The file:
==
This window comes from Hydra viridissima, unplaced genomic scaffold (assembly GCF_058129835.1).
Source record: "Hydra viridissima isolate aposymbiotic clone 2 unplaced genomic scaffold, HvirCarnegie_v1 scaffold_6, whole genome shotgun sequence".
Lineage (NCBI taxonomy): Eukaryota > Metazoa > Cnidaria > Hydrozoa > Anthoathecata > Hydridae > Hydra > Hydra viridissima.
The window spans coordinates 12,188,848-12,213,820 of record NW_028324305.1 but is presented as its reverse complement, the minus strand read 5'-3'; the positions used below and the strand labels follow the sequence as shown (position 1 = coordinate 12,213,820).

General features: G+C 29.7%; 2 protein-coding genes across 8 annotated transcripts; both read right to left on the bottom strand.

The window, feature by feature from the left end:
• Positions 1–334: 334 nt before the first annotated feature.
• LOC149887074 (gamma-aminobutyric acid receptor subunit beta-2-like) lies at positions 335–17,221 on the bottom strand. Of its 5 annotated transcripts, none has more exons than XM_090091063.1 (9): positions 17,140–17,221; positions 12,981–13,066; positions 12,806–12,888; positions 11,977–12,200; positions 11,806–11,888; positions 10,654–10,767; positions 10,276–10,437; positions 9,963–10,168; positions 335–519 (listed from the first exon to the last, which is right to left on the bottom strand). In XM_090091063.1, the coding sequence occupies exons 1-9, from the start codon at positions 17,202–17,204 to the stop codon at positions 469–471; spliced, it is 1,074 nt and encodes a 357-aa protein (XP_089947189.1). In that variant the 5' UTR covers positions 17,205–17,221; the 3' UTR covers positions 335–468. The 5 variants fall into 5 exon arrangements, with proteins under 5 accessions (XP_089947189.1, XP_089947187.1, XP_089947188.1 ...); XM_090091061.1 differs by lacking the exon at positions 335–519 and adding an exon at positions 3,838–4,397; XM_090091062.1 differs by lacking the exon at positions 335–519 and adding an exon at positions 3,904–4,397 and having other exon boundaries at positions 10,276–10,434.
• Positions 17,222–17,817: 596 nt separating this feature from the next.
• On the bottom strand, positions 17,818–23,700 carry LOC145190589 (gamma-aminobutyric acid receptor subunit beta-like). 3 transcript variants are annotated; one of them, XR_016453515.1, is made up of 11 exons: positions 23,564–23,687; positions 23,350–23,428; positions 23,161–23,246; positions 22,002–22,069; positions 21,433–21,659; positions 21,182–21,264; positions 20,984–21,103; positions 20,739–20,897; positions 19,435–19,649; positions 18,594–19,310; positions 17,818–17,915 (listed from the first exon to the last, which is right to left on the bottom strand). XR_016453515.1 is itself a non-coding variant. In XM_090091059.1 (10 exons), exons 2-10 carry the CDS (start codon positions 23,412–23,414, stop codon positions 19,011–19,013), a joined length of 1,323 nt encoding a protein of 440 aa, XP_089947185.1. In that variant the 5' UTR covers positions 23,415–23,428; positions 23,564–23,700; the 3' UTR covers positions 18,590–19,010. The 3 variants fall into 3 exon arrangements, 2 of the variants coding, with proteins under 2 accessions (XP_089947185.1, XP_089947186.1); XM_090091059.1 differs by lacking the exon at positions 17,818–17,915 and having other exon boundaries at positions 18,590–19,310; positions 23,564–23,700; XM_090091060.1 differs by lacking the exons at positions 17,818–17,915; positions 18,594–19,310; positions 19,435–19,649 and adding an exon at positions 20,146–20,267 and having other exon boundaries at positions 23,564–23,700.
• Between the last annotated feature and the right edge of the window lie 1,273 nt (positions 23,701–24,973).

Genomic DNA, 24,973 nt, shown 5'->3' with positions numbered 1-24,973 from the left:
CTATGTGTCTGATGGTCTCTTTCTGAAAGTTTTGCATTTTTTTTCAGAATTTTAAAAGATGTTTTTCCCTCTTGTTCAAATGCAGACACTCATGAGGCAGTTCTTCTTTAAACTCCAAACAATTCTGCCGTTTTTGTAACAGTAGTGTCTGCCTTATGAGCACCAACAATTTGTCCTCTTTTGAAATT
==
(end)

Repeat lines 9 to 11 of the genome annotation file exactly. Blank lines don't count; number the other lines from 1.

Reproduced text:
• Positions 17,222–17,817: 596 nt separating this feature from the next.
• On the bottom strand, positions 17,818–23,700 carry LOC145190589 (gamma-aminobutyric acid receptor subunit beta-like). 3 transcript variants are annotated; one of them, XR_016453515.1, is made up of 11 exons: positions 23,564–23,687; positions 23,350–23,428; positions 23,161–23,246; positions 22,002–22,069; positions 21,433–21,659; positions 21,182–21,264; positions 20,984–21,103; positions 20,739–20,897; positions 19,435–19,649; positions 18,594–19,310; positions 17,818–17,915 (listed from the first exon to the last, which is right to left on the bottom strand). XR_016453515.1 is itself a non-coding variant. In XM_090091059.1 (10 exons), exons 2-10 carry the CDS (start codon positions 23,412–23,414, stop codon positions 19,011–19,013), a joined length of 1,323 nt encoding a protein of 440 aa, XP_089947185.1. In that variant the 5' UTR covers positions 23,415–23,428; positions 23,564–23,700; the 3' UTR covers positions 18,590–19,010. The 3 variants fall into 3 exon arrangements, 2 of the variants coding, with proteins under 2 accessions (XP_089947185.1, XP_089947186.1); XM_090091059.1 differs by lacking the exon at positions 17,818–17,915 and having other exon boundaries at positions 18,590–19,310; positions 23,564–23,700; XM_090091060.1 differs by lacking the exons at positions 17,818–17,915; positions 18,594–19,310; positions 19,435–19,649 and adding an exon at positions 20,146–20,267 and having other exon boundaries at positions 23,564–23,700.
• Between the last annotated feature and the right edge of the window lie 1,273 nt (positions 23,701–24,973).